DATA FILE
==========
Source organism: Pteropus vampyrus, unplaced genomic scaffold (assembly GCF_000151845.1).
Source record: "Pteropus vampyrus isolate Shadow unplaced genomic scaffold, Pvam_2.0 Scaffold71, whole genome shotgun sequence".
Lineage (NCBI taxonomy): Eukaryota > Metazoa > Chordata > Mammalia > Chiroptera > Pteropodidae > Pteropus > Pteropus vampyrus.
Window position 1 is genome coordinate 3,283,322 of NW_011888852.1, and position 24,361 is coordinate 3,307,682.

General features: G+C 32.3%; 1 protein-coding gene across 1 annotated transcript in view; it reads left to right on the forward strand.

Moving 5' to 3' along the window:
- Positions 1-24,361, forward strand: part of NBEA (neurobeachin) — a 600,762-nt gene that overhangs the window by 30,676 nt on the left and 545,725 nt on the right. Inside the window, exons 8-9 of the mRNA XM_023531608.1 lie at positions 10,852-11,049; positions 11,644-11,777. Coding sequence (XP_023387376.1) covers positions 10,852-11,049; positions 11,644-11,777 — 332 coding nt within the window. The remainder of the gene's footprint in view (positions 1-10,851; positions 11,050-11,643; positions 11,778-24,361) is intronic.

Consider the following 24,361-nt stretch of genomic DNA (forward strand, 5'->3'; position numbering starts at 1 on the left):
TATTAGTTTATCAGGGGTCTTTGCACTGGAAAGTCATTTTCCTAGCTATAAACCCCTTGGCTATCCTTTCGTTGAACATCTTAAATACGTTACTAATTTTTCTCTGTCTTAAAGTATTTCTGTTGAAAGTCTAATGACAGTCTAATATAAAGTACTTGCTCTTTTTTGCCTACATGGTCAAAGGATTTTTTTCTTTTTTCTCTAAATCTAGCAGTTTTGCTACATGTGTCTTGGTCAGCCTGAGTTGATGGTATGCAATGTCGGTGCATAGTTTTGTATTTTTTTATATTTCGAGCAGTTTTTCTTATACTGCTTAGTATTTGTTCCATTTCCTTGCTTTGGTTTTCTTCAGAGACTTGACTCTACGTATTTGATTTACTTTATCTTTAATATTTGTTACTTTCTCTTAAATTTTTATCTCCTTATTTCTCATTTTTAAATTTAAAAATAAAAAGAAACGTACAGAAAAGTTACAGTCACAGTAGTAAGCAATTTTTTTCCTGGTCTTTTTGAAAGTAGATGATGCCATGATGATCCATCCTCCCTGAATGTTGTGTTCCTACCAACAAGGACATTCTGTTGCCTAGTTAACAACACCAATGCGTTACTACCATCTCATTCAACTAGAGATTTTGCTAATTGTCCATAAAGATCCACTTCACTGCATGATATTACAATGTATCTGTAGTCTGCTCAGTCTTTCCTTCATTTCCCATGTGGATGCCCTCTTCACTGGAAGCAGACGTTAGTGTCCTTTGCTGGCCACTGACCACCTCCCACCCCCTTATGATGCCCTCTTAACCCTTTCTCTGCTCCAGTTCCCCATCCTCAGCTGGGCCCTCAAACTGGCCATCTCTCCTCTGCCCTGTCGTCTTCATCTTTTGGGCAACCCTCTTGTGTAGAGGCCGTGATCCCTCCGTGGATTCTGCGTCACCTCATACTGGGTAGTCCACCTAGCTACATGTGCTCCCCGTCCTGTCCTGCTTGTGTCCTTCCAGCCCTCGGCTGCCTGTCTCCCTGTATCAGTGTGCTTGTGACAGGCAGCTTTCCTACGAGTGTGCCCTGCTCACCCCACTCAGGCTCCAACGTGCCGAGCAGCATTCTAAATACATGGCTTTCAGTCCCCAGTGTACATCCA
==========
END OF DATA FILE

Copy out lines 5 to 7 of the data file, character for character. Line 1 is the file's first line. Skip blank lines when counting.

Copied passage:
General features: G+C 32.3%; 1 protein-coding gene across 1 annotated transcript in view; it reads left to right on the forward strand.

Moving 5' to 3' along the window:
- Positions 1-24,361, forward strand: part of NBEA (neurobeachin) — a 600,762-nt gene that overhangs the window by 30,676 nt on the left and 545,725 nt on the right. Inside the window, exons 8-9 of the mRNA XM_023531608.1 lie at positions 10,852-11,049; positions 11,644-11,777. Coding sequence (XP_023387376.1) covers positions 10,852-11,049; positions 11,644-11,777 — 332 coding nt within the window. The remainder of the gene's footprint in view (positions 1-10,851; positions 11,050-11,643; positions 11,778-24,361) is intronic.